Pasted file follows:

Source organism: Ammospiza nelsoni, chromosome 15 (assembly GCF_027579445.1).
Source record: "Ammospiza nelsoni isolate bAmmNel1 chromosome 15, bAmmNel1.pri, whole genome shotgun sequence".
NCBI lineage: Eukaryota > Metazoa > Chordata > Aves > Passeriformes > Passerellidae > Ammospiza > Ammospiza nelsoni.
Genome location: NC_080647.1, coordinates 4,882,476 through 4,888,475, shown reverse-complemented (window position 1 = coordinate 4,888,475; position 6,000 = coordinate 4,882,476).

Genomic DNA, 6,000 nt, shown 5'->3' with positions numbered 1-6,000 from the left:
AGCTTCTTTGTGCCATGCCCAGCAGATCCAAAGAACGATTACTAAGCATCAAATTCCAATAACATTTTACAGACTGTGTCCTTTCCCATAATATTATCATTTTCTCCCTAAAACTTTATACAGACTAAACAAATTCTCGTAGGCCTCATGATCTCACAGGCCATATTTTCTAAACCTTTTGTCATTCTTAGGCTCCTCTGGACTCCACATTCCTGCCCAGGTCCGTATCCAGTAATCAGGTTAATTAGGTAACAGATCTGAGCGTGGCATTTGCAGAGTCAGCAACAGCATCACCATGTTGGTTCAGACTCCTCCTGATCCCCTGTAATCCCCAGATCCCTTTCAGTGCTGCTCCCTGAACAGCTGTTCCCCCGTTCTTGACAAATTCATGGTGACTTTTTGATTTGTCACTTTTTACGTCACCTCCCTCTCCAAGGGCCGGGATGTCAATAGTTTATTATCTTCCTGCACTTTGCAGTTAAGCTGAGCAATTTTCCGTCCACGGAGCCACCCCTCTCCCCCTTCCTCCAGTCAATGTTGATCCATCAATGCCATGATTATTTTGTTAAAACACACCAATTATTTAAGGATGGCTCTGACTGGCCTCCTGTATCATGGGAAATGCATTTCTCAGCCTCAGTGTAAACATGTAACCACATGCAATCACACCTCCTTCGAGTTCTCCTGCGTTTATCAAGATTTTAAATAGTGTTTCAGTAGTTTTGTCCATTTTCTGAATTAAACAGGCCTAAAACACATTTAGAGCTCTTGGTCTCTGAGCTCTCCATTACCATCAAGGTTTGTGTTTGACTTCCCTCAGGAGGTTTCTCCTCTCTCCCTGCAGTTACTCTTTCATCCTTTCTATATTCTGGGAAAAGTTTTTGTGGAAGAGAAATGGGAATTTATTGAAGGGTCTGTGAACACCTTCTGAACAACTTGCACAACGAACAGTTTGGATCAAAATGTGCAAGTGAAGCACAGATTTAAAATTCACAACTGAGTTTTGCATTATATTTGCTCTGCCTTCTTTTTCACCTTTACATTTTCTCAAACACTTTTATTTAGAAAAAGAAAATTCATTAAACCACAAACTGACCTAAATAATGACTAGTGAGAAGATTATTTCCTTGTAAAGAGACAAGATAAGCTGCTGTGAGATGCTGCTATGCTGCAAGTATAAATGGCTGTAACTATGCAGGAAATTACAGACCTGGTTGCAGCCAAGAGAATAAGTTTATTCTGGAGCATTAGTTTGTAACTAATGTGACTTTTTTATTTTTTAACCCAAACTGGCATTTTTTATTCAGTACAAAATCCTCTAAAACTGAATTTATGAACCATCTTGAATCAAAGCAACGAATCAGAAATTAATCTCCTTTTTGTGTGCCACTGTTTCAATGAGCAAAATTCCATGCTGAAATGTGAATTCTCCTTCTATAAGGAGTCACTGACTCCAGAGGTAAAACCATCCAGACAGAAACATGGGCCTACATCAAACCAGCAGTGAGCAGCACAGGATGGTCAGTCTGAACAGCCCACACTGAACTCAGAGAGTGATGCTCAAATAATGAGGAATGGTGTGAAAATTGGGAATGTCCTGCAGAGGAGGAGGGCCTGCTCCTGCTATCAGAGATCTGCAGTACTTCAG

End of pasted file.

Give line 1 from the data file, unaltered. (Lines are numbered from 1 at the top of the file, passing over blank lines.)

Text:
Source organism: Ammospiza nelsoni, chromosome 15 (assembly GCF_027579445.1).